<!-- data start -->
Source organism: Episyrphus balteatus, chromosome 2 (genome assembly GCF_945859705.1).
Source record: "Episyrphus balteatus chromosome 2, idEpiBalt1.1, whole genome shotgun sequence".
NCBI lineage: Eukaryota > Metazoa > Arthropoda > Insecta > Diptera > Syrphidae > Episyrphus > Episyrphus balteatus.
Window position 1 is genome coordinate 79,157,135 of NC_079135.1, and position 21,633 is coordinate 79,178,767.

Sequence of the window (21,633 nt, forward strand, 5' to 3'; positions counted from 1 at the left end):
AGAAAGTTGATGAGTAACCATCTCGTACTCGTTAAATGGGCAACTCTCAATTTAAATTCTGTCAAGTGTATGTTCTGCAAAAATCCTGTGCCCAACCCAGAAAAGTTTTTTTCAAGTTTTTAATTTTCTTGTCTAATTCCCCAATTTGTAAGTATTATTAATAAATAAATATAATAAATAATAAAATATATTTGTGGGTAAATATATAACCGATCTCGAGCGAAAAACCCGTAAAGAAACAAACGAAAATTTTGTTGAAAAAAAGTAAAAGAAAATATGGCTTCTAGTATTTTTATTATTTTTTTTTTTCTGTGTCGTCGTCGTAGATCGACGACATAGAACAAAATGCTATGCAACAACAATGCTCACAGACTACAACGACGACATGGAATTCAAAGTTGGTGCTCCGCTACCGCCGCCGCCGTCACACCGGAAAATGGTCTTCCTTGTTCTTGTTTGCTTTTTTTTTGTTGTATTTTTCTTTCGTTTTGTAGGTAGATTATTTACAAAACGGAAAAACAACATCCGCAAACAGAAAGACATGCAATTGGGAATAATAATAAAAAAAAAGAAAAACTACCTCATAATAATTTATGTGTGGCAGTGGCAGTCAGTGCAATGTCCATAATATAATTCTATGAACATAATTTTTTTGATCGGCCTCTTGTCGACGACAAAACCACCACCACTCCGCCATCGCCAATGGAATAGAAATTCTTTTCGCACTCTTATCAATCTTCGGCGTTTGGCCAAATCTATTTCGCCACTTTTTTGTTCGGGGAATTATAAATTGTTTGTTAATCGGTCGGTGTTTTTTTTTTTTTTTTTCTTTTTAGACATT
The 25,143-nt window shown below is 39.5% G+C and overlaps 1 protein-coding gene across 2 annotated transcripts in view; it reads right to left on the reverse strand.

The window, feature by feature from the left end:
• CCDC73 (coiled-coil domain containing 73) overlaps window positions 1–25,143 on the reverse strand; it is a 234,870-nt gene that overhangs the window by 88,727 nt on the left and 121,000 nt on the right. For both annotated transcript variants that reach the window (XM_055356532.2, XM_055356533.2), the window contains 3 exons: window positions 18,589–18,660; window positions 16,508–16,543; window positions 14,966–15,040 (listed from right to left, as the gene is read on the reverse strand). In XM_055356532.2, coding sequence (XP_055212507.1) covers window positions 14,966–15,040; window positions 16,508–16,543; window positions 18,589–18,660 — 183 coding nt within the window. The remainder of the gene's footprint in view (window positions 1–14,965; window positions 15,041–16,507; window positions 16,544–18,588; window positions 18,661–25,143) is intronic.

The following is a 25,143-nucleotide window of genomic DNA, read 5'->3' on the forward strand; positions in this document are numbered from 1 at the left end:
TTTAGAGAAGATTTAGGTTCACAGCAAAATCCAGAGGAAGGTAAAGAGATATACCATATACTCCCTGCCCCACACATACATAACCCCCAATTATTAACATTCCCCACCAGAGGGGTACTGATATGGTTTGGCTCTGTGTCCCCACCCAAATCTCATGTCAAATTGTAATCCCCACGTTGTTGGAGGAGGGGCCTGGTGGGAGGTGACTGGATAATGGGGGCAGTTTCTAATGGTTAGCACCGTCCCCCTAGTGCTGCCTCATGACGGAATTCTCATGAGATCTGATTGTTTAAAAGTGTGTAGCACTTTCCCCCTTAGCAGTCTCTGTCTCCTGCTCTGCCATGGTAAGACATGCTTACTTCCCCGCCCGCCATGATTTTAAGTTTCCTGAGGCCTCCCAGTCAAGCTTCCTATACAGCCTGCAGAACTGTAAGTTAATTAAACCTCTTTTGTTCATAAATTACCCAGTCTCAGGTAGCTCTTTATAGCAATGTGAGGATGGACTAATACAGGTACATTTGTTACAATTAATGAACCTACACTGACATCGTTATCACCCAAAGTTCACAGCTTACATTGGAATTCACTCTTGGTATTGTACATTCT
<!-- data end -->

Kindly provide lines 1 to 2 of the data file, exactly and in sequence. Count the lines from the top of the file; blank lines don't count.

Source organism: Episyrphus balteatus, chromosome 2 (genome assembly GCF_945859705.1).
Source record: "Episyrphus balteatus chromosome 2, idEpiBalt1.1, whole genome shotgun sequence".